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Selling the Invisible: A Field Guide to Modern Marketing Hardcover – Mar 1 1997


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Product Details

  • Hardcover: 272 pages
  • Publisher: Business Plus (March 1 1997)
  • Language: English
  • ISBN-10: 0446520942
  • ISBN-13: 978-0446520942
  • Product Dimensions: 2.4 x 13.3 x 19.6 cm
  • Shipping Weight: 249 g
  • Average Customer Review: 4.5 out of 5 stars  See all reviews (99 customer reviews)
  • Amazon Bestsellers Rank: #9,215 in Books (See Top 100 in Books)


Inside This Book (Learn More)
First Sentence
In a free-association test, most people-including most people in business-will equate the word "marketing" with selling and advertising: pushing the goods. Read the first page
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Front Cover | Copyright | Table of Contents | Excerpt | Back Cover
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Format: Hardcover
Most marketing books are aimed at businesses that sell stuff, which makes them fairly inapplicable to the NonProfit world. "Selling the Invisible" comes the closest I've seen to helping market what NonProfits do. That's because "Selling the Invisible" focuses not on marketing products, but on marketing services, which makes it a great book for NonProfits.
"Selling the Invisible" is not a how-to book. Instead, it is a thoughtful guide, providing insights on how marketing works and how prospects think. The chapters are short - more like snippets than chapters - each with a single thought that moves you towards the next thought. I have read this book a number of times, and I can never get past 3 or 4 of its tiny chapters without stopping to scribble down notes, or to consider just how our clients (and our own organization) are currently doing things. I have even found it helpful in thinking about different ways to market my own book on NonProfit board recruitment.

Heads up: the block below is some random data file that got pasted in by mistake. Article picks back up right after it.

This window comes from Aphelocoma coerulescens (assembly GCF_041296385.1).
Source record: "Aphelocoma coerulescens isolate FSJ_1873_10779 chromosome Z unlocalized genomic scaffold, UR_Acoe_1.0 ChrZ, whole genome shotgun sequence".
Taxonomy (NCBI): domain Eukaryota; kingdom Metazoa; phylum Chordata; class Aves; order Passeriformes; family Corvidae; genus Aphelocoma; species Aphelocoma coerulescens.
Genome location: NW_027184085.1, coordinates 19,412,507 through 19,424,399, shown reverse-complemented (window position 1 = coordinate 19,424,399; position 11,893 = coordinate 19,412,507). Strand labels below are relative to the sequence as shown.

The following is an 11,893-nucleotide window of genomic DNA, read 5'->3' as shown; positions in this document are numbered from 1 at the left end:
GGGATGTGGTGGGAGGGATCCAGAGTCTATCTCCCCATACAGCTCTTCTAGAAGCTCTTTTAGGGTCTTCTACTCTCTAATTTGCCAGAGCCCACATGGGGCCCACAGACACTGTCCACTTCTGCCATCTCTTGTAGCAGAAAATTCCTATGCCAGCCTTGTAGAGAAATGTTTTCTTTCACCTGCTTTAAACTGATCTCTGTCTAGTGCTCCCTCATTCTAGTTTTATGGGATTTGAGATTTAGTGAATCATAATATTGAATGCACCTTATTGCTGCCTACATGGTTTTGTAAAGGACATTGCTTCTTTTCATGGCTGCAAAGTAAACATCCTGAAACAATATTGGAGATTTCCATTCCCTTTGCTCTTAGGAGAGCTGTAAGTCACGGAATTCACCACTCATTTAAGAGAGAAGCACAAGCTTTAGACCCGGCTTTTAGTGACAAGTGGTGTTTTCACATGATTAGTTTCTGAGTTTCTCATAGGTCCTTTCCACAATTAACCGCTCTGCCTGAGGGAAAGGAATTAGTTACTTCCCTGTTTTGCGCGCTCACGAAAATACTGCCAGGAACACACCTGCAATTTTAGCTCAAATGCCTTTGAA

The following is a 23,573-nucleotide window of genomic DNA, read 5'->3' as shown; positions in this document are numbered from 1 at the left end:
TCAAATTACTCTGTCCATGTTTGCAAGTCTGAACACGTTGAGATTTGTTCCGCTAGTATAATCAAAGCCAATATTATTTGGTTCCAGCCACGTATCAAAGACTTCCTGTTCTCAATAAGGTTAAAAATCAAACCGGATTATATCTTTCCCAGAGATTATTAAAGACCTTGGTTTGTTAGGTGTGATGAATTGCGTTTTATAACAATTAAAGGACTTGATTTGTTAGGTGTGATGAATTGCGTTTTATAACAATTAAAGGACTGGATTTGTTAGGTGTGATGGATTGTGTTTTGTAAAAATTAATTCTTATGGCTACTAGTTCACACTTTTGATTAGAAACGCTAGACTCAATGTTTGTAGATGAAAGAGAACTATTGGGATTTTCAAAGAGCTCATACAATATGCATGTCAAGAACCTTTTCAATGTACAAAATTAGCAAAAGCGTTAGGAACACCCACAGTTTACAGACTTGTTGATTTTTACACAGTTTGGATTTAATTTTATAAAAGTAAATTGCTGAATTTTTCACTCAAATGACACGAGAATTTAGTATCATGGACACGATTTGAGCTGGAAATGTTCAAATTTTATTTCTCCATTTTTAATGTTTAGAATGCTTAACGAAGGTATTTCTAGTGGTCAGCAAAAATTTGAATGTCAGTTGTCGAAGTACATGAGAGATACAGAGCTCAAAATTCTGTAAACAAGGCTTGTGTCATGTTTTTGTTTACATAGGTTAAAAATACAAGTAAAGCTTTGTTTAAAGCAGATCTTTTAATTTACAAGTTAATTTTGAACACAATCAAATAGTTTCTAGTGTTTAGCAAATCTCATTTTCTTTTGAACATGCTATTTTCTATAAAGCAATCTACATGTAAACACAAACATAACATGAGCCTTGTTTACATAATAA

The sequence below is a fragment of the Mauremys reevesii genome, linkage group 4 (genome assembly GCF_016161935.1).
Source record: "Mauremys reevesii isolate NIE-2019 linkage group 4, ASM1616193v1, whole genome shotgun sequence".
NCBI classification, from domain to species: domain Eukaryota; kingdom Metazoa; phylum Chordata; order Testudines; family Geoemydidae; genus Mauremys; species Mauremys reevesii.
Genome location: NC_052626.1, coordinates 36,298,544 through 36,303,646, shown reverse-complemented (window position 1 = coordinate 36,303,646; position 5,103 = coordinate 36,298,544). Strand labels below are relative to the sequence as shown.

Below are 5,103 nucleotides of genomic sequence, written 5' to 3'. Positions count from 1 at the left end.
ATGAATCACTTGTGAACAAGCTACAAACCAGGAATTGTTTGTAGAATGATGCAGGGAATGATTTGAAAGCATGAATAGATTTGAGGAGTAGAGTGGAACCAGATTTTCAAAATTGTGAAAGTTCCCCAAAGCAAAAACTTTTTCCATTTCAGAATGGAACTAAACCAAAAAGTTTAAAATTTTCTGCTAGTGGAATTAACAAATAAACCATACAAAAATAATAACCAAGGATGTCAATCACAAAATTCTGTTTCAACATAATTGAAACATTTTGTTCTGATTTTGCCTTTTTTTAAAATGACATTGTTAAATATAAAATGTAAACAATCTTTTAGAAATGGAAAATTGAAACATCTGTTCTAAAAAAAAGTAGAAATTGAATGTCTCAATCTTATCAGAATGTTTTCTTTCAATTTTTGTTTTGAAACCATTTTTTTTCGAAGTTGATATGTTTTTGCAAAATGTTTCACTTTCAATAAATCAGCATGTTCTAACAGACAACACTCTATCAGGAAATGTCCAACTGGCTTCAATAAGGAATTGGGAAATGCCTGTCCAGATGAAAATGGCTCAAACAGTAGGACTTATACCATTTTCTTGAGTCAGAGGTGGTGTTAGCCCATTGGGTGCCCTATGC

The book starts by asking first things first: Are you sure what you have to market really is worth telling people about? Have you surveyed clients to find out if your service really is a quality service? Are you really providing what the community needs? Beckwith aims right for the heart.
Once you are convinced you have a quality organization to talk about, he moves you through all the thought processes that should go into that marketing. But don't expect to move quickly. Expect your brain to light up in thought. Keep a note pad handy.
Here are just some of the things I love about this book:
Under the heading 'Fran Lebowitz and Your Greatest Competitor,' comes this quote:
"Your greatest competitor is not your competition. It is indifference.
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Format: Hardcover
Having spent much of my career in the I.T. services sector, I thoroughly enjoy researching other interests and broadening my understanding of topics that can enrich my life and career. In the area of marketing services, this publication provided ample, tangible information on modern marketing and exceeded my expectations in a number of ways.
First, the covers of this book are not too far apart, which is a rare find these days. Often, writers try to impart an excessive amount of irrelevant information in their writings, as though their real ambition is to write the next, great American novel. This book is different.